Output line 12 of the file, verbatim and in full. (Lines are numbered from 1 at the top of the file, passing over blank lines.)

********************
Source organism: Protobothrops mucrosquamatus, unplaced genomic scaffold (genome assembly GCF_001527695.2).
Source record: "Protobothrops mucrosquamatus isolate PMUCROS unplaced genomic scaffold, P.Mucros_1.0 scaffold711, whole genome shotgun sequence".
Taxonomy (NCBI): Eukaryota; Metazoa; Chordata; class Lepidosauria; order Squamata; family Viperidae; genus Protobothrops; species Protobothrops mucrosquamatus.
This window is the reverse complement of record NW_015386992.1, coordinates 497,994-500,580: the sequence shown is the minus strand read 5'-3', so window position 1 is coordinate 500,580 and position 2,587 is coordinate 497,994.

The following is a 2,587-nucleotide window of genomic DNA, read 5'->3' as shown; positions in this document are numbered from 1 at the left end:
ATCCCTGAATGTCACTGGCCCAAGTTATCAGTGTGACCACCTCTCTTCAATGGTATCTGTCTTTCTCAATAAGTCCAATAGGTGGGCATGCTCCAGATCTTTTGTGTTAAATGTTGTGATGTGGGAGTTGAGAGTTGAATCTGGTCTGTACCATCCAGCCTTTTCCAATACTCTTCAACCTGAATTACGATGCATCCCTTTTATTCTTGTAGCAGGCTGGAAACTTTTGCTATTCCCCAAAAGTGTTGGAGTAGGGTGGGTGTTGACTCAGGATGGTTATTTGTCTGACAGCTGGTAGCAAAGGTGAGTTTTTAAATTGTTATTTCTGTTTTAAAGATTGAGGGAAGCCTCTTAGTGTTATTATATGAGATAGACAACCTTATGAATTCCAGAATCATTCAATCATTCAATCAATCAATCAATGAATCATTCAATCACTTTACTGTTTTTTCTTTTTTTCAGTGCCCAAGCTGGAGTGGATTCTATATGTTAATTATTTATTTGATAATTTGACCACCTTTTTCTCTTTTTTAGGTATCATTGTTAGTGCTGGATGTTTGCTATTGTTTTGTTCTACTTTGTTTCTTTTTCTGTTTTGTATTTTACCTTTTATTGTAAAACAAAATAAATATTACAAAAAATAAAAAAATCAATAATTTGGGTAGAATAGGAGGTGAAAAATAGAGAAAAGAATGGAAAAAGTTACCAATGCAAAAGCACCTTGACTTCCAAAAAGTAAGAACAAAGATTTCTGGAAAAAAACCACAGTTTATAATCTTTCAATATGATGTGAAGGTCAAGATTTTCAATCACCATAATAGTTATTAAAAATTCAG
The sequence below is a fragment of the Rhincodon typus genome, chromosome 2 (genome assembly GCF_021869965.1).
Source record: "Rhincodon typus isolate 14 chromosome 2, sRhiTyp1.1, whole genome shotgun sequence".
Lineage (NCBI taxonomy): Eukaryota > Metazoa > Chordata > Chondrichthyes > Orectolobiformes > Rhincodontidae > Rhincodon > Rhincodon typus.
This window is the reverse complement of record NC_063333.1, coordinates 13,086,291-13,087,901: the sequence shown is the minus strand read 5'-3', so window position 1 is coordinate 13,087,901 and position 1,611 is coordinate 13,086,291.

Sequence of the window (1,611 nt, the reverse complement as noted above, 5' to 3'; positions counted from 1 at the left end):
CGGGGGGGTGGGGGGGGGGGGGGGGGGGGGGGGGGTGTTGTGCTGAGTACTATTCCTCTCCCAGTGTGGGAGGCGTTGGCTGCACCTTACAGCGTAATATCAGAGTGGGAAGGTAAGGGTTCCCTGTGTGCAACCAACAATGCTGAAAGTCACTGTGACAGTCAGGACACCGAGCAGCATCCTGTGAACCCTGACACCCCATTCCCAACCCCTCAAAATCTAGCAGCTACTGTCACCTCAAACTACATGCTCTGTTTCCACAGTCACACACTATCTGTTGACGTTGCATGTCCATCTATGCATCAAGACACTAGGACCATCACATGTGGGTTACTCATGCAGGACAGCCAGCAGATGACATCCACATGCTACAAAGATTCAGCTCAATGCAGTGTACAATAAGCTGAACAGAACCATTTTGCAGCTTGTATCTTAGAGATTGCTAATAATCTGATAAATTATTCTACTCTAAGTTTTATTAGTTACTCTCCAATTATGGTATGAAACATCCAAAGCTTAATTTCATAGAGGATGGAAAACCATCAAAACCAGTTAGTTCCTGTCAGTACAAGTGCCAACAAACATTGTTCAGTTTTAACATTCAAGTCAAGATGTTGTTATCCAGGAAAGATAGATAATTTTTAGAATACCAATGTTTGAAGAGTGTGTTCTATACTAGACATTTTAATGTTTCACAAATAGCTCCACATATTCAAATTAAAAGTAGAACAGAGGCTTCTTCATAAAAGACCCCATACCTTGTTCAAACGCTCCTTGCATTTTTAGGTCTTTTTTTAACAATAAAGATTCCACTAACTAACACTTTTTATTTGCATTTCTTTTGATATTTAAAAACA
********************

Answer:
CGGGGGGGTGGGGGGGGGGGGGGGGGGGGGGGGGGTGTTGTGCTGAGTACTATTCCTCTCCCAGTGTGGGAGGCGTTGGCTGCACCTTACAGCGTAATATCAGAGTGGGAAGGTAAGGGTTCCCTGTGTGCAACCAACAATGCTGAAAGTCACTGTGACAGTCAGGACACCGAGCAGCATCCTGTGAACCCTGACACCCCATTCCCAACCCCTCAAAATCTAGCAGCTACTGTCACCTCAAACTACATGCTCTGTTTCCACAGTCACACACTATCTGTTGACGTTGCATGTCCATCTATGCATCAAGACACTAGGACCATCACATGTGGGTTACTCATGCAGGACAGCCAGCAGATGACATCCACATGCTACAAAGATTCAGCTCAATGCAGTGTACAATAAGCTGAACAGAACCATTTTGCAGCTTGTATCTTAGAGATTGCTAATAATCTGATAAATTATTCTACTCTAAGTTTTATTAGTTACTCTCCAATTATGGTATGAAACATCCAAAGCTTAATTTCATAGAGGATGGAAAACCATCAAAACCAGTTAGTTCCTGTCAGTACAAGTGCCAACAAACATTGTTCAGTTTTAACATTCAAGTCAAGATGTTGTTATCCAGGAAAGATAGATAATTTTTAGAATACCAATGTTTGAAGAGTGTGTTCTATACTAGACATTTTAATGTTTCACAAATAGCTCCACATATTCAAATTAAAAGTAGAACAGAGGCTTCTTCATAAAAGACCCCATACCTTGTTCAAACGCTCCTTGCATTTTTAGGTCTTTTTTTAACAATAAAGATTCCACTAACTAACACTTTTTATTTGCATTTCTTTTGATATTTAAAAACA